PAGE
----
It’s why they are pushing, pushing, pushing to build a training facility and staff it with the necessary personnel at Fort Pickett in Blackstone, Virginia, even though a few tweaks and add-ons here and there at the Federal Law Enforcement Training Center would fill the need at a much, much lower cost to the taxpayers.

Rep. Carter, whose district includes Georgia’s coastal counties, found proof of this in records that were hard to obtain from the General Services Administration. The GSA, which is supposed to be an independent, politically unattached arm of Congress, has known that FLETC would be the best deal for the nation and all parties involved, yet it supported construction and staffing of an all-new facility for the State Department. The question is, why? The next question is, how many more projects in this nation have received a go-ahead against the best interest of the taxpayers this way? Perhaps that is something Rep. Carter and Sens. David Perdue and Johnny Isakson should begin investigating.

Considering Congress is chipping away at the military, despite all the threats that exist today, and considering it is trying hard to find a way to reduce what is being returned to retired Americans what millions have paid into all their lives, one might be inclined to deduce that elected officials and the departments they oversee care more about securing their own political future than securing the nation against its enemies.




Aug. 18

Macon (Georgia) Telegraph on creating possible passenger rail line service between Macon to Atlanta:

God bless him, Macon Mayor Robert Reichert doesn’t mind going up against extremely long odds. There have been dreams of Macon to Atlanta passenger rail line service since the last Nancy Hanks II pulled away from the Terminal Station in 1971. As the new century dawned, former Mayor C. Jack Ellis was so convinced rail was on the horizon that with great fanfare, he took a group of dignitaries from Atlanta to Macon and on to Savannah using a special Amtrak train in 2001. Amtrak, at the time, was pushing a $12 billion measure through Congress for high-speed rail.

Cost has always been a huge obstacle and there have been many proposals, but not an inch of track has been laid between Macon and Atlanta. We have, though, learned the difference between passenger rail service and high-speed passenger service. The two existing rail lines between the two cities, both owned by Norfolk Southern, would take a great deal of work to be able to handle even moderate-speed service, not to mention high-speed service, which generally begins at 90 mph and up. Aside from speed, both rail lines are increasingly busy with freight - and with the deepening of the Port of Savannah, rail freight traffic will only increase.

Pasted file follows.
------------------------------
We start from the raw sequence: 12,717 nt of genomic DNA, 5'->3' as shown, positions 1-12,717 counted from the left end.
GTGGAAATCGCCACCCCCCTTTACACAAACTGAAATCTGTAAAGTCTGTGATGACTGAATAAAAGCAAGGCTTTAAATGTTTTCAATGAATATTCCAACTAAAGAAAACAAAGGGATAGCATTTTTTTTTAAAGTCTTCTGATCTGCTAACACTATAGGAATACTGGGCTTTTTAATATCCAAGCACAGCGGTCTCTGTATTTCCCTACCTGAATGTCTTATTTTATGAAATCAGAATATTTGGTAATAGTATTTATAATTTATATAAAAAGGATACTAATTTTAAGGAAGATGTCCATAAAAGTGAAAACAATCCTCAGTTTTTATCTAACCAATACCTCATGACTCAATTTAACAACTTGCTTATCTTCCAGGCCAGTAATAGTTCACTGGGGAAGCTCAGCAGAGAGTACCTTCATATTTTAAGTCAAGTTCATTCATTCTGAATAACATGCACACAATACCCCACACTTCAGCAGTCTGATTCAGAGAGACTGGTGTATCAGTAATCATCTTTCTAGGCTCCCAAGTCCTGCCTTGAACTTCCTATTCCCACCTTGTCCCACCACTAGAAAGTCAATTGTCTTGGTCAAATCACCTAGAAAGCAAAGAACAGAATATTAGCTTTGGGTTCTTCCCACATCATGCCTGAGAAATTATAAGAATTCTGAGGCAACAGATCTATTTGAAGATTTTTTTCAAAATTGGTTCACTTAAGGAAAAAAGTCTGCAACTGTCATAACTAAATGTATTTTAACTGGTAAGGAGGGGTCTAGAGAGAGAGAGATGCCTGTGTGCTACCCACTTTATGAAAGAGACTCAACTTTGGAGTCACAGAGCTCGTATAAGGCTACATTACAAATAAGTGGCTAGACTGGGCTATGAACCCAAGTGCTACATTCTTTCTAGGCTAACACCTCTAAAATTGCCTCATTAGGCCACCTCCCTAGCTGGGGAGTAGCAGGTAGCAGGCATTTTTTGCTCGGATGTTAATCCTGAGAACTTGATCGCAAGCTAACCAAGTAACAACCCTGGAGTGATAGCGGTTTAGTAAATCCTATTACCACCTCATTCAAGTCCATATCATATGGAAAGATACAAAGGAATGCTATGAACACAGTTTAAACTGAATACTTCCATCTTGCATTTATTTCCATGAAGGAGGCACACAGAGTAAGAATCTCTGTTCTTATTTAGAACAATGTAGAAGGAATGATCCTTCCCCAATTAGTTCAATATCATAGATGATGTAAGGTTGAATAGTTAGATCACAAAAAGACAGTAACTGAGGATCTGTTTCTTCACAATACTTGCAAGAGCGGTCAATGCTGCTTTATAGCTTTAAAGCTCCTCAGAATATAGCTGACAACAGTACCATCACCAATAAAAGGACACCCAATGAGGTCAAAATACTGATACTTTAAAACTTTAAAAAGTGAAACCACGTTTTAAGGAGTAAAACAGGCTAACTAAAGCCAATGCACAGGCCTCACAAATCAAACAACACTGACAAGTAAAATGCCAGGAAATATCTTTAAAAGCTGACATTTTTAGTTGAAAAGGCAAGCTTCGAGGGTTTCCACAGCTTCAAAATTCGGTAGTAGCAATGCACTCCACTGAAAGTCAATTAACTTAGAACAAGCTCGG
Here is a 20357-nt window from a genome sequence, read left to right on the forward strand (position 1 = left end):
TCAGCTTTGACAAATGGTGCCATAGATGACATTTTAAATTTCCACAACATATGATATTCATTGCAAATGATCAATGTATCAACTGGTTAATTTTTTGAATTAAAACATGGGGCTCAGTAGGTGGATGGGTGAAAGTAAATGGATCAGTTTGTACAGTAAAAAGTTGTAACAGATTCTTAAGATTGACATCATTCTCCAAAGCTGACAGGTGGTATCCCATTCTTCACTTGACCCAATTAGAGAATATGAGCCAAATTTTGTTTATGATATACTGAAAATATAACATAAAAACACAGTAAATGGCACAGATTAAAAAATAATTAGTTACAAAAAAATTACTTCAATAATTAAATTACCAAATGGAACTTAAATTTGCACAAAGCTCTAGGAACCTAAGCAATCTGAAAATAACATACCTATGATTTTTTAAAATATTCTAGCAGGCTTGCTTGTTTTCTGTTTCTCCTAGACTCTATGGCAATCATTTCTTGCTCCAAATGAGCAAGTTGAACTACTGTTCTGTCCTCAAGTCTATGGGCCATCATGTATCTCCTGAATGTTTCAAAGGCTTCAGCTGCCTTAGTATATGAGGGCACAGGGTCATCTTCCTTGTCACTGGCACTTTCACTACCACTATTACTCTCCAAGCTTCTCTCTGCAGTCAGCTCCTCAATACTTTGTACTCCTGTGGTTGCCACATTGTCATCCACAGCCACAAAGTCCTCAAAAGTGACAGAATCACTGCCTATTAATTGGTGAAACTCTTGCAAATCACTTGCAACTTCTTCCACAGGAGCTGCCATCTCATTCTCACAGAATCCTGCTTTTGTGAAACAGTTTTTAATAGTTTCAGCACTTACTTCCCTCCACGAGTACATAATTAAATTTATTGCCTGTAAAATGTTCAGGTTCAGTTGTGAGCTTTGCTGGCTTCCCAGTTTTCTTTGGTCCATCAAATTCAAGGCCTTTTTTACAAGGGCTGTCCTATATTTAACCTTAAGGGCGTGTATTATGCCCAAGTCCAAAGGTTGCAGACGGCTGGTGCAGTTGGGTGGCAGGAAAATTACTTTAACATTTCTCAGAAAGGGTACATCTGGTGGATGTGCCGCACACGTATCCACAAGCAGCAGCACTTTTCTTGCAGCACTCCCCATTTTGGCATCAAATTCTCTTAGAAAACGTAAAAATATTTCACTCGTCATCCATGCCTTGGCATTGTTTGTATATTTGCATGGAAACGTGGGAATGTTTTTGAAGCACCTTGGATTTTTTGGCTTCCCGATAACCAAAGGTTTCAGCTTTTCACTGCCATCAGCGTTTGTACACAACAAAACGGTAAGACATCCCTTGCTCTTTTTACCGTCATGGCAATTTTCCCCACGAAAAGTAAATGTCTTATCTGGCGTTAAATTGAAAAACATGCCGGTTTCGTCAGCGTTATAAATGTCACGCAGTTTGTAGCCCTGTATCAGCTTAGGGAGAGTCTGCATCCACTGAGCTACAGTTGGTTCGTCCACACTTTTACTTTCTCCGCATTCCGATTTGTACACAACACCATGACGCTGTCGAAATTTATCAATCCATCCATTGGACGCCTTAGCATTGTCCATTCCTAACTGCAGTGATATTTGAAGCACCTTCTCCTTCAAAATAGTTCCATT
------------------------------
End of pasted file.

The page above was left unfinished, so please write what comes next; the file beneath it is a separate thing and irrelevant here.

There have also been efforts to prove there is a market for rail service between the two cities. Buses pulled out of Macon daily starting in late 2001 headed up Interstate 75 to return in the evening - and though convenient, buses, like automobiles, get stuck in Atlanta traffic. So why is rail still attractive for some, including Macon’s mayor? One is air quality. Build more and larger roads to accommodate more vehicles and air quality goes down. Air quality is important because it is one of the factors the Air Force examines during the BRAC process. Will rail service between Macon and Atlanta help with the metro area’s traffic problems? Maybe, but as frustrating as traffic is around Atlanta, the city doesn’t rate in the Top 10 when it comes to congestion and commute times.

What rail would do - at a cost of probably $1 billion or more (2010 study said $400 million) - is grow Middle Georgia. Reichert’s idea of pulling local mayors together to form a coalition is a good place to start and may pay off in other areas. The Federal Railroad Administration may be able to provide grants that could jump-start a feasibility study. That along with an update of the rail plan from the Georgia Department of Transportation should give advocates something substantial to sell or tell them to stand down.

Europe holds an example of what high-speed rail can do where speeds of 125 mph and higher are commonplace. While expensive to build the infrastructure, it’s easy to imagine an Atlanta-area executive hopping on a train and 45 minutes later pulling into a station and heading to her mini-mansion that costs less than half of the going price of Atlanta real estate. Maybe her final destination is Savannah? A pipe dream? Maybe, but someone has to provide a vision.



Copyright © 2019 The Washington Times, LLC.

The Washington Times Comment Policy

The Washington Times welcomes your comments on Spot.im, our third-party provider. Please read our Comment Policy before commenting.


Click to Read More and View Comments

Click to Hide